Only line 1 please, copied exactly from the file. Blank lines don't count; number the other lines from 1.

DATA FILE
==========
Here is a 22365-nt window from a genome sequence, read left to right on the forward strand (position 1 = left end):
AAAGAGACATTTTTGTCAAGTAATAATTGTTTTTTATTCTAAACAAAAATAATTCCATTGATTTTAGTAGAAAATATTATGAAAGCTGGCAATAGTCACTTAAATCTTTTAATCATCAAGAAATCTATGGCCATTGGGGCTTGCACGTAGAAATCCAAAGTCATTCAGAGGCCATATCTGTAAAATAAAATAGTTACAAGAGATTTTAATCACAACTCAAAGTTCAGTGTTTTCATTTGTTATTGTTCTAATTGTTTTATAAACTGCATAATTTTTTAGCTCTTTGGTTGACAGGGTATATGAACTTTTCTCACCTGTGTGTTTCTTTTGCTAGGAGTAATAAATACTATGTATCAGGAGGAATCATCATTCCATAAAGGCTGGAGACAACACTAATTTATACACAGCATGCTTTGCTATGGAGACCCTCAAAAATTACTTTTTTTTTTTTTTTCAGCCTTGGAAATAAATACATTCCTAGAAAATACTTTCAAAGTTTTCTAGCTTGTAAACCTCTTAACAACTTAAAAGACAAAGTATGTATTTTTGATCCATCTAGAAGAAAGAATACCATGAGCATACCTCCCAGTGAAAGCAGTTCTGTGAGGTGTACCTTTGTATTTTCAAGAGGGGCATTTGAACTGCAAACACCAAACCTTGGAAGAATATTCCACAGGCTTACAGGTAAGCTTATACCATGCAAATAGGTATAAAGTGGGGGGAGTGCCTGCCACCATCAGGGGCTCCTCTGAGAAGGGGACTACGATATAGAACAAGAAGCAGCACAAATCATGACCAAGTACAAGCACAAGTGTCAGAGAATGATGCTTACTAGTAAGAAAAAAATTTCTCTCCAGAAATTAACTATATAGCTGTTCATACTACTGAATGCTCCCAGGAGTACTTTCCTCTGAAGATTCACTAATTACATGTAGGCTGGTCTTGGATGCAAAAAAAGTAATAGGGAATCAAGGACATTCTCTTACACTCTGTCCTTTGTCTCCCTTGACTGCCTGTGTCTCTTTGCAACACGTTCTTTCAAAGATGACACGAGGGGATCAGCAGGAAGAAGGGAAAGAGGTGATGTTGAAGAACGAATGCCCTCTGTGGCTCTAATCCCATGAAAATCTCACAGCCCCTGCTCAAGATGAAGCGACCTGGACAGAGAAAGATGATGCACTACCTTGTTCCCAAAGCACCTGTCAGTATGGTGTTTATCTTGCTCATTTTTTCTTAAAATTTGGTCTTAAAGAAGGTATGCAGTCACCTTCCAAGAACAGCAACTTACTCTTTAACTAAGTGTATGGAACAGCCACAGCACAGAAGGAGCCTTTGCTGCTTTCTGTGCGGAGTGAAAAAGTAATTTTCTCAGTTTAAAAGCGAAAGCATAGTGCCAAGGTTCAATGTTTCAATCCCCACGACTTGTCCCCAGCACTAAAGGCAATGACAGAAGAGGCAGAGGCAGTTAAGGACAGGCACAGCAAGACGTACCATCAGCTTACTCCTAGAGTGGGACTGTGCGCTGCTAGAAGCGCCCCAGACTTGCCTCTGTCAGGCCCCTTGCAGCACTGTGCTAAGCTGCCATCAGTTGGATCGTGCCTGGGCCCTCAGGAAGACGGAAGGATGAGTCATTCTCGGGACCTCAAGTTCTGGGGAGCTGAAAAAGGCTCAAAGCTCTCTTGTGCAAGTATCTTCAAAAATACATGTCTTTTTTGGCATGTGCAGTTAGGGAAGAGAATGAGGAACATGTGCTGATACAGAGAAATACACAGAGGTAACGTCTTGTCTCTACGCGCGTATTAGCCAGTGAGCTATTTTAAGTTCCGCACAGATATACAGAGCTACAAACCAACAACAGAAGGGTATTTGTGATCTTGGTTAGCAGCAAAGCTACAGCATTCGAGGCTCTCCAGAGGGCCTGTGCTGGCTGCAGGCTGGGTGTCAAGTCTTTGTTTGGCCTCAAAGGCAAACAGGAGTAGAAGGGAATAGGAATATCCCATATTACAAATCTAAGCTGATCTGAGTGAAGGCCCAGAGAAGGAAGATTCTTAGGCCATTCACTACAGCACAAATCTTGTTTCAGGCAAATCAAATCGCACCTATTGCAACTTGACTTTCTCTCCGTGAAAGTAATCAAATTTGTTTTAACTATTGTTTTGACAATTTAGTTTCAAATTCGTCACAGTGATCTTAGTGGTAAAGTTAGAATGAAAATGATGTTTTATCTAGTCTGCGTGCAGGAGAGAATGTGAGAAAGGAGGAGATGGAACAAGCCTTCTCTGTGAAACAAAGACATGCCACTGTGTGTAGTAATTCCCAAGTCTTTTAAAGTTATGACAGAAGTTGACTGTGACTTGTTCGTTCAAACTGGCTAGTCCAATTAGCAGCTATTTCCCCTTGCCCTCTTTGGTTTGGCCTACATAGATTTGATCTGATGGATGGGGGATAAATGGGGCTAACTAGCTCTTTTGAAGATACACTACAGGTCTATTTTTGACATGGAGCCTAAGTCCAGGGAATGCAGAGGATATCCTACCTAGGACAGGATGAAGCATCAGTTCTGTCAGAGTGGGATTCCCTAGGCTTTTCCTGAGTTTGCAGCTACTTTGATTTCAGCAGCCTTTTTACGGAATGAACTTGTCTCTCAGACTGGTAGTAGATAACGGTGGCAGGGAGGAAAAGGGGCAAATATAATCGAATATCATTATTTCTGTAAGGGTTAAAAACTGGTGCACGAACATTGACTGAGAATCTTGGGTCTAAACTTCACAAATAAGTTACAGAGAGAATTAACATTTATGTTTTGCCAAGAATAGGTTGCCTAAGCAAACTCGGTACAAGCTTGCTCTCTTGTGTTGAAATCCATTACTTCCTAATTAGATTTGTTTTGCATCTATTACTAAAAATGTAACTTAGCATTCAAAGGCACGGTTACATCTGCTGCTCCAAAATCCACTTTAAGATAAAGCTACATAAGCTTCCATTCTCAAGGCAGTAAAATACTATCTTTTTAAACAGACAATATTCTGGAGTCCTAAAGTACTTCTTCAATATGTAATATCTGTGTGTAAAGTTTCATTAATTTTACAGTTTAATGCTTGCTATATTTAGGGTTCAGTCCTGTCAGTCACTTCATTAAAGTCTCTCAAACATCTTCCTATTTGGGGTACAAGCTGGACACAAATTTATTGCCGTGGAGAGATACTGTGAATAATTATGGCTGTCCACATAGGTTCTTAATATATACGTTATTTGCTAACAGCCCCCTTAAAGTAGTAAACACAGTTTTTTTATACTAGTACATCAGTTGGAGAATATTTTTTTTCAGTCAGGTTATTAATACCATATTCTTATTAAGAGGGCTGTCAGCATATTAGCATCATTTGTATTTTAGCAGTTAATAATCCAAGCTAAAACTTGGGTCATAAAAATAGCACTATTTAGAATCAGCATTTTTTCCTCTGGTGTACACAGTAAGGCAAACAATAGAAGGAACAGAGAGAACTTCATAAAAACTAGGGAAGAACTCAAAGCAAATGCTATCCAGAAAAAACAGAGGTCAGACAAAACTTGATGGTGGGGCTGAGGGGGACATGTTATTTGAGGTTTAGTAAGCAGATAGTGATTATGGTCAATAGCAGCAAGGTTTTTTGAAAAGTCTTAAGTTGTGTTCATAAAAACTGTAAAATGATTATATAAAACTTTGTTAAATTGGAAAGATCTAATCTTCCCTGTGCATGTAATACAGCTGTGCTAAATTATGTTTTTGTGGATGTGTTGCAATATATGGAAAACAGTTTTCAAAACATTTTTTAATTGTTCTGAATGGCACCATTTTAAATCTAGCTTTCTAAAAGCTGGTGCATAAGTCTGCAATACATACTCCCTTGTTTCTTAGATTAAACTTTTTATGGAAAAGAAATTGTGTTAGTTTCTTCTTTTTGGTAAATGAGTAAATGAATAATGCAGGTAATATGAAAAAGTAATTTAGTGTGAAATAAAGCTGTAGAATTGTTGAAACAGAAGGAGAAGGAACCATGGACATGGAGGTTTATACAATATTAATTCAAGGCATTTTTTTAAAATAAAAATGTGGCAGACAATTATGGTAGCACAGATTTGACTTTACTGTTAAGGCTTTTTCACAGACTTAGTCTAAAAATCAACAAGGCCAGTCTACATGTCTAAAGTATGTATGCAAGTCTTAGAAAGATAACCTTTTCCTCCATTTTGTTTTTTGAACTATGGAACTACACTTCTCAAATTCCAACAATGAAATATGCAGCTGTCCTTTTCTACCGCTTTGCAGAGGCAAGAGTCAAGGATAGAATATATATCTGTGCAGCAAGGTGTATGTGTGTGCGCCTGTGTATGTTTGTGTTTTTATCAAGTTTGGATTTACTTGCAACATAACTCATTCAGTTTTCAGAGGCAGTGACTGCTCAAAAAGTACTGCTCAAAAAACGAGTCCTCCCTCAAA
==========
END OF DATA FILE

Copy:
Here is a 22365-nt window from a genome sequence, read left to right on the forward strand (position 1 = left end):